From the linked article:
Continued production in Oklahoma's SCOOP-STACK demonstrates how tracking rig count to determine production swings has become an antiquated practice in some US shale plays.
For example, crude oil production in the SCOOP-STACK recently reached annual highs of 488,000 b/d even as rigs continued to plummet to new lows last seen in 2016.
While producers had more than 100 rigs deployed across the SCOOP-STACK in January, the number has since fallen to 44 rigs.
While tracking rigs used to be a key indication of where basin production would head in the near-term future, SCOOP-STACK operators have proven in 2019 this modeling concept does not always apply, as the region is expected to grow production 7% year over year, while rigs are down 60% year to date from the most recent drilling data by Enverus.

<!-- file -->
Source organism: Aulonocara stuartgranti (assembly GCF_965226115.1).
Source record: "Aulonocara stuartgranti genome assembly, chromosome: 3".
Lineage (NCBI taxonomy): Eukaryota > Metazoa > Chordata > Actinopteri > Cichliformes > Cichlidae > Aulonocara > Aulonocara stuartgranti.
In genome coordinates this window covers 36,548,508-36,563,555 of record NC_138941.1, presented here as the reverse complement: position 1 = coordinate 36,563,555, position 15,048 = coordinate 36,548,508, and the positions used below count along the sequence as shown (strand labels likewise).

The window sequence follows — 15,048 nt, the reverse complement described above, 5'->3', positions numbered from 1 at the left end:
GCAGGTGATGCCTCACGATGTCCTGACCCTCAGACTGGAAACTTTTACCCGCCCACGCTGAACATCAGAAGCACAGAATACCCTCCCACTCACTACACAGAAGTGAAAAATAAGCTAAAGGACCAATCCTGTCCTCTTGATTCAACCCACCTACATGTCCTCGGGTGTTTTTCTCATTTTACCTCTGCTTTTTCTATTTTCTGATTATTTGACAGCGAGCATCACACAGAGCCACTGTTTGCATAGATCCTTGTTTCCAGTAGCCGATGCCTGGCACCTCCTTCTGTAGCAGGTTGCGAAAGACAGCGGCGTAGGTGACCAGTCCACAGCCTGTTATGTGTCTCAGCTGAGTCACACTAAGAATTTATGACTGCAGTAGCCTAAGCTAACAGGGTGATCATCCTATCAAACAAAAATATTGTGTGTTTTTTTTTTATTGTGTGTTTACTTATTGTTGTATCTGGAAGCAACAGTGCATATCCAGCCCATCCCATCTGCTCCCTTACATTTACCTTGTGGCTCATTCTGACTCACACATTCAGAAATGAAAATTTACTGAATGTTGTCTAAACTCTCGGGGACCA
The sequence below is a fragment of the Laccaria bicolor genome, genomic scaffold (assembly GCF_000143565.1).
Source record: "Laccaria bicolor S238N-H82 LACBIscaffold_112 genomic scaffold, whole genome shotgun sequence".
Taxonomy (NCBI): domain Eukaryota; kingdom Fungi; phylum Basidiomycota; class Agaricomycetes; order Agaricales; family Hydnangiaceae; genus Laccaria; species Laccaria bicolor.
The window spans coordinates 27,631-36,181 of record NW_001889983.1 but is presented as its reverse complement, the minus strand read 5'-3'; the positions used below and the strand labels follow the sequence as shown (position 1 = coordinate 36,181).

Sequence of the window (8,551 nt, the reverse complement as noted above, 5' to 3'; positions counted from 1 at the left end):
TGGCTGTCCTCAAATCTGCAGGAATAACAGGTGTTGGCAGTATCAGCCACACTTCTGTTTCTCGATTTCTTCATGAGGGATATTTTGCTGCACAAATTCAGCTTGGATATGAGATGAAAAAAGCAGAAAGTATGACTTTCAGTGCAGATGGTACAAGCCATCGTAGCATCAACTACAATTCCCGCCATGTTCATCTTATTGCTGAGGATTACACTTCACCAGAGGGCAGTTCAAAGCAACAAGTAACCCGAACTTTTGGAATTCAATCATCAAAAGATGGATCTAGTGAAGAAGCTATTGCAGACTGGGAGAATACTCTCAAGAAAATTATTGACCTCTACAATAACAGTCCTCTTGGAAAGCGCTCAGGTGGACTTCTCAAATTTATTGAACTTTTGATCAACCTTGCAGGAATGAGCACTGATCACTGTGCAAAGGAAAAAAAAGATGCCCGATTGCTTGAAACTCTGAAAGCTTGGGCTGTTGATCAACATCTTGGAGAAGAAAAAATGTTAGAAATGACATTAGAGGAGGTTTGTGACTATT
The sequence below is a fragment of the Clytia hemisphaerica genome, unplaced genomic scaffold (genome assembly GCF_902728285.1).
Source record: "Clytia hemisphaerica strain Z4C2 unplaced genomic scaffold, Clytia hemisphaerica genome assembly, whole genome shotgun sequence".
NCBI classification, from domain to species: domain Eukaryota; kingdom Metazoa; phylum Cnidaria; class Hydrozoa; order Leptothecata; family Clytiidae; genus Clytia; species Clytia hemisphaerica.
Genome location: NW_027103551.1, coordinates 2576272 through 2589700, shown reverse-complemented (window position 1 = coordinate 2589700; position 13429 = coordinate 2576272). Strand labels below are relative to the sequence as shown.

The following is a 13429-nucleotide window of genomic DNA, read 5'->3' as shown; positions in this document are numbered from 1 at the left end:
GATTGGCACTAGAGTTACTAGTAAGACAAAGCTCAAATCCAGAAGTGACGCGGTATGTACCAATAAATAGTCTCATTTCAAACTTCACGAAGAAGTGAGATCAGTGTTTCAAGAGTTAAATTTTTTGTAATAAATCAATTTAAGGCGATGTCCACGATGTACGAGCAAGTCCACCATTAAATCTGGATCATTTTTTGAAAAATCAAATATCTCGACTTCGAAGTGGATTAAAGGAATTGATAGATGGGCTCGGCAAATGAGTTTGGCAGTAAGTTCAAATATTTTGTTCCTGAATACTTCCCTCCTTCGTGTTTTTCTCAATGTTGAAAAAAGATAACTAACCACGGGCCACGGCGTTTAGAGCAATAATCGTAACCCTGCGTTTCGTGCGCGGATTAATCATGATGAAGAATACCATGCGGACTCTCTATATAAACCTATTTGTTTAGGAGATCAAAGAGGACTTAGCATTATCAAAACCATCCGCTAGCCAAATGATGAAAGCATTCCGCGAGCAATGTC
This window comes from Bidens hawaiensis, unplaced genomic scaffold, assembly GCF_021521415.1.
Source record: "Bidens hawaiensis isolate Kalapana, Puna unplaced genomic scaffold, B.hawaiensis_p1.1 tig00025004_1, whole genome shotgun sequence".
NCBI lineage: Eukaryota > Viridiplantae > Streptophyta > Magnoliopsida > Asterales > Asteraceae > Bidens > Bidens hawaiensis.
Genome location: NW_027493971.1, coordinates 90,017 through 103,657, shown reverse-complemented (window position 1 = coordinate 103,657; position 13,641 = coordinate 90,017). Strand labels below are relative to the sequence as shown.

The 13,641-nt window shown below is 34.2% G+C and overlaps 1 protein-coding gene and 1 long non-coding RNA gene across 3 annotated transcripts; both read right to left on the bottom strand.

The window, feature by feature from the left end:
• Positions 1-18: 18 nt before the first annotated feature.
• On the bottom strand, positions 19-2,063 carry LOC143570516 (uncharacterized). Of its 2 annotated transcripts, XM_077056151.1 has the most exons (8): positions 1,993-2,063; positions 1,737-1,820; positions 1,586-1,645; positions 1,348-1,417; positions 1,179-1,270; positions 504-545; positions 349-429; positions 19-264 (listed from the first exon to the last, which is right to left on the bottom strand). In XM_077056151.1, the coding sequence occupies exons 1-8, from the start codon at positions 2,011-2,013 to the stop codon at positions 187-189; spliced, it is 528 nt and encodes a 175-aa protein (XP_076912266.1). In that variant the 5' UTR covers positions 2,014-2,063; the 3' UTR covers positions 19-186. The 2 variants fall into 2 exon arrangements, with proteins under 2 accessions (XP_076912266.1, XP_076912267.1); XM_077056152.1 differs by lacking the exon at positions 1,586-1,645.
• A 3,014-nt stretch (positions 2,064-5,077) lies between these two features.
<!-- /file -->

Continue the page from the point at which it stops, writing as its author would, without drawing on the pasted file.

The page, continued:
While well-level efficiencies are a key contributor toward understanding production gains or losses, the SCOOP-STACK happened to significantly draw from their built drilled-but-uncompleted (DUC) inventory for most of 2019, as heightened completion activity from January through May helped operators grow production.
Moving into 2020, Platts Analytics is forecasting the SCOOP-STACK to grow by 11,000 b/d, as operators such as Continental Resources and Encana can continue to utilize the same strategy developed in 2019.